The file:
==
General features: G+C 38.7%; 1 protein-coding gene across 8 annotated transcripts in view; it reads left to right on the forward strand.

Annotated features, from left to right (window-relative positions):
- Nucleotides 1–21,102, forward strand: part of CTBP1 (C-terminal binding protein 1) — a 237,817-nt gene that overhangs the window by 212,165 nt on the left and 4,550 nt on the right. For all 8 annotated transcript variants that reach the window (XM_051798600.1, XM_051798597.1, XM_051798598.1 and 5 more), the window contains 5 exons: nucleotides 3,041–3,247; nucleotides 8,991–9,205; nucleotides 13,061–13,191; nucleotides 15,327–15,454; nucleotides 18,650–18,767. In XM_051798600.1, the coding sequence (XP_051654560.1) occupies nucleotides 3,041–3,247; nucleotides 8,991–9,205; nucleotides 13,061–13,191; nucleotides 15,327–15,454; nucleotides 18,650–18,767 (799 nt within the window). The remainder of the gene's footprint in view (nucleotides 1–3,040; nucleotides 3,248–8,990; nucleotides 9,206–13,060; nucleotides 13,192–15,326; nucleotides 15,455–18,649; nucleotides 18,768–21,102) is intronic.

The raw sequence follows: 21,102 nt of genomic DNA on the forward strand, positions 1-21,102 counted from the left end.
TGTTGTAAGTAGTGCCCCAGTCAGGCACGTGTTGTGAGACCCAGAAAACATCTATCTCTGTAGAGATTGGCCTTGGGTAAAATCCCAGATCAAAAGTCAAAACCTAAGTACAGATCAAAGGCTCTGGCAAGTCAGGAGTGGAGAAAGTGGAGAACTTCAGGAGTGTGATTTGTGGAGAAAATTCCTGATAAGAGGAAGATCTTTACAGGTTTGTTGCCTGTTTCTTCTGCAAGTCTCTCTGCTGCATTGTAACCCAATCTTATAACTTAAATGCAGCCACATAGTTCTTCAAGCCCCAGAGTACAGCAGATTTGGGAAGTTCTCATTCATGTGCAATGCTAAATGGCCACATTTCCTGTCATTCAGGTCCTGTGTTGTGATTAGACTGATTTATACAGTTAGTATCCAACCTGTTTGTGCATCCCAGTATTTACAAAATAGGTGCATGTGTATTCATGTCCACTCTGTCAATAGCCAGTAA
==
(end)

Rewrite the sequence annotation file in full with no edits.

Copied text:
General features: G+C 38.7%; 1 protein-coding gene across 8 annotated transcripts in view; it reads left to right on the forward strand.

Annotated features, from left to right (window-relative positions):
- Nucleotides 1–21,102, forward strand: part of CTBP1 (C-terminal binding protein 1) — a 237,817-nt gene that overhangs the window by 212,165 nt on the left and 4,550 nt on the right. For all 8 annotated transcript variants that reach the window (XM_051798600.1, XM_051798597.1, XM_051798598.1 and 5 more), the window contains 5 exons: nucleotides 3,041–3,247; nucleotides 8,991–9,205; nucleotides 13,061–13,191; nucleotides 15,327–15,454; nucleotides 18,650–18,767. In XM_051798600.1, the coding sequence (XP_051654560.1) occupies nucleotides 3,041–3,247; nucleotides 8,991–9,205; nucleotides 13,061–13,191; nucleotides 15,327–15,454; nucleotides 18,650–18,767 (799 nt within the window). The remainder of the gene's footprint in view (nucleotides 1–3,040; nucleotides 3,248–8,990; nucleotides 9,206–13,060; nucleotides 13,192–15,326; nucleotides 15,455–18,649; nucleotides 18,768–21,102) is intronic.

The raw sequence follows: 21,102 nt of genomic DNA on the forward strand, positions 1-21,102 counted from the left end.
TGTTGTAAGTAGTGCCCCAGTCAGGCACGTGTTGTGAGACCCAGAAAACATCTATCTCTGTAGAGATTGGCCTTGGGTAAAATCCCAGATCAAAAGTCAAAACCTAAGTACAGATCAAAGGCTCTGGCAAGTCAGGAGTGGAGAAAGTGGAGAACTTCAGGAGTGTGATTTGTGGAGAAAATTCCTGATAAGAGGAAGATCTTTACAGGTTTGTTGCCTGTTTCTTCTGCAAGTCTCTCTGCTGCATTGTAACCCAATCTTATAACTTAAATGCAGCCACATAGTTCTTCAAGCCCCAGAGTACAGCAGATTTGGGAAGTTCTCATTCATGTGCAATGCTAAATGGCCACATTTCCTGTCATTCAGGTCCTGTGTTGTGATTAGACTGATTTATACAGTTAGTATCCAACCTGTTTGTGCATCCCAGTATTTACAAAATAGGTGCATGTGTATTCATGTCCACTCTGTCAATAGCCAGTAA